I wonder if you know of the death of Mr. Henry Creech, on December 2. He had suffered a stroke last spring, from which he eventually made quite a good recovery. He had another stroke about 15 days before his death, and wasn’t conscious after that time. Delia is remaining at their home for the time being, and meeting the difficult situation with great courage.

Miss Cold responded to this news in her subsequent letter to PMSS, “How the roadsides, their cabins, and the meadows and hills will miss him!”

Delia (‘Delie”) Blanton Creech was born on October 19, 1888, to William and China Blanton. As of the 1900 U.S. Census, she was the youngest of four children, Delia, Calvin, Susan and Jessie. She died on August 22, 1975.


HENRY C. CREECH: The Henry and Delia Creech Fund

The 1999 fall issue of NOTES published the following announcement of the Henry and Delia Creech Fund.

 The family of Henry and Delia Creech established a memorial fund this summer. Income from the fund is to provide scholarship assistance for qualified local student to participate in educational programs here at the School. Henry Creech, a son of Uncle William and Aunt Sal, was active in the formation and development of the School and served on its Board. Henry and Delia met when she came into the valley as a teacher several years before the School was founded in 1913. both of them were lifelong loyal supports of the School. The Henry and Delia Creech Fund replaces an earlier, now depleted, fund which was established after Henry’s death in 1960 to assist young people from the valley to attend high school and college.


HENRY C. CREECH: Gallery


See Also: OMA CREECH Biography


Title

Henry C. Creech

Alt. Title

Henry Creech ; Henry Clay Creech ;

Identifier

https://pinemountainsettlement.net/?page_id=40693

Creator

Pine Mountain Settlement School, Pine Mountain, KY

Alt. Creator

Ann Angel Eberhardt ; Helen Hayes Wykle ;

Subject Keyword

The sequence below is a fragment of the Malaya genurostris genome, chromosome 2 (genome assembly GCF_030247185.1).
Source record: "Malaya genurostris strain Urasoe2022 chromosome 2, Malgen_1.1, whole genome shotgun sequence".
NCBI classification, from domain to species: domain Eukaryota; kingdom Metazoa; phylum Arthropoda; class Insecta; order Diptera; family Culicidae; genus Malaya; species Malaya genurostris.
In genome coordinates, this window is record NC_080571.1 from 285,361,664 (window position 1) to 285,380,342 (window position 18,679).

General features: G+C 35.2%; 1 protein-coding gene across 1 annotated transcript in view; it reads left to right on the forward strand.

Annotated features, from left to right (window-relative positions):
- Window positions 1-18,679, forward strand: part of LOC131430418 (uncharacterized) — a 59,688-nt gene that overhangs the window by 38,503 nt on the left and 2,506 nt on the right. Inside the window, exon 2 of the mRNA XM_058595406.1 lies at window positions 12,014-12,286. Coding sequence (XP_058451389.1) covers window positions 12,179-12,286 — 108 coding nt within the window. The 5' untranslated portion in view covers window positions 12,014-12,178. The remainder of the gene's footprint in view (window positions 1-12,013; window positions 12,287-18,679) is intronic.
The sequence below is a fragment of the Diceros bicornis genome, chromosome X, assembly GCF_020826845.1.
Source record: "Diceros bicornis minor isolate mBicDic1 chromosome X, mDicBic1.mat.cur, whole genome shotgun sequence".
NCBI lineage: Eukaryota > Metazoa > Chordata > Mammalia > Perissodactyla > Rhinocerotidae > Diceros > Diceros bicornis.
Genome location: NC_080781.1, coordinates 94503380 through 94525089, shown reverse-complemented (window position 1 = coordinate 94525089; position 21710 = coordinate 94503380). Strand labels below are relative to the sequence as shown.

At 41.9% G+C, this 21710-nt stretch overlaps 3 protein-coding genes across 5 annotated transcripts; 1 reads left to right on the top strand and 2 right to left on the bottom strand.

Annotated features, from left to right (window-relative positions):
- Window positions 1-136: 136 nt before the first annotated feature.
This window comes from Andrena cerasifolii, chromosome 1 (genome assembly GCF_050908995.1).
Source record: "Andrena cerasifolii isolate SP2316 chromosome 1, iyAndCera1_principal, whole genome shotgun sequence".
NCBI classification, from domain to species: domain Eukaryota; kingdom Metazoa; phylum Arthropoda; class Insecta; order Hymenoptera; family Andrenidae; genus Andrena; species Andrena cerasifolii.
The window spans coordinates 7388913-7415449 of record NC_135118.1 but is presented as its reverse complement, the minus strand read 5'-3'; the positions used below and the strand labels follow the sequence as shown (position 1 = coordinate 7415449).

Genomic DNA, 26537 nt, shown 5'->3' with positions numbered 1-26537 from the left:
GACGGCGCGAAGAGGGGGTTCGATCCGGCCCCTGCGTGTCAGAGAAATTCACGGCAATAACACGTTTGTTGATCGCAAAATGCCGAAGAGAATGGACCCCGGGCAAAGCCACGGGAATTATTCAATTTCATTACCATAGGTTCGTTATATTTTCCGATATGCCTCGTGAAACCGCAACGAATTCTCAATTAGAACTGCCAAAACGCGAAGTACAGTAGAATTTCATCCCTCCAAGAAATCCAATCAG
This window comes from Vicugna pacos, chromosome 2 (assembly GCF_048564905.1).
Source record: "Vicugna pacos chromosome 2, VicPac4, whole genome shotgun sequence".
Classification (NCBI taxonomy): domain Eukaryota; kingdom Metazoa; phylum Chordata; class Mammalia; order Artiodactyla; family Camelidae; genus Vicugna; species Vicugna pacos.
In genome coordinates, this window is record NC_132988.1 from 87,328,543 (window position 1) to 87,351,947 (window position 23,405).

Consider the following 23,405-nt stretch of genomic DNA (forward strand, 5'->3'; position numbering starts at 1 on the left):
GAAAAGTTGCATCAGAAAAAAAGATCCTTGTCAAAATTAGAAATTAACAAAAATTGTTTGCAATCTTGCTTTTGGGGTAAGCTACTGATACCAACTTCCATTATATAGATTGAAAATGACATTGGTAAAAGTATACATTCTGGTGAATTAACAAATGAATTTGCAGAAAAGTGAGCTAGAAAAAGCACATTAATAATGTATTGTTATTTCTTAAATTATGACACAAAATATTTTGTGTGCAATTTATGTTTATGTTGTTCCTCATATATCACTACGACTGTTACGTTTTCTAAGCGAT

Henry C. Creech ; Henry Creech ; Henry Clay Creech ; Pine Mountain Settlement School ; William Creech, Jr. ; Sally (Dixon) Creech ; fundraising ; donations ; PMSS Advisory Board ; community health association ; Cumberland Valley Rural Electrical Cooperative Corporation ; threshing machine ; X-ray unit ; sorghum stir-offs ; maple sugaring ; Delia (Blanton) Creech ; Dr. Oma (Creech) Fiske ; Evelyn K. Wells ; Dr. Alfreda Withington ; United Nations Relief and Rehabilitation Administration (UNRRA) ; Henry and Delia Creech Fund ; scholarships ;

Subject LCSH

Creech, Henry Clay, — 1879 April 17 – 1960 December 02
Creech, Delia Blanton, — 1888 October 19 – 1975 August 22
Pine Mountain Settlement School (Pine Mountain, Ky.) — History.
Harlan County (Ky.) — History.
Education — Kentucky — Harlan County.
Rural schools — Kentucky — History.
Schools — Appalachian Region, Southern.

Date

2017-02-22

Publisher

Pine Mountain Settlement School, Pine Mountain, KY

Contributor

n/a

Type

Collections ; text ; image ;

Format

Original and copies of documents and correspondence in file folders in filing cabinet

Source

Series 22: Community, Guests and Visitors ; Series 09: Students ; Series 05: Administration – Board of Directors ;

Language

English

Relation

Is related to: Pine Mountain Settlement School Collections, Series 22: Community, Guests and Visitors ; Series 09: Students ; Series 05: Administration – Board of Directors ;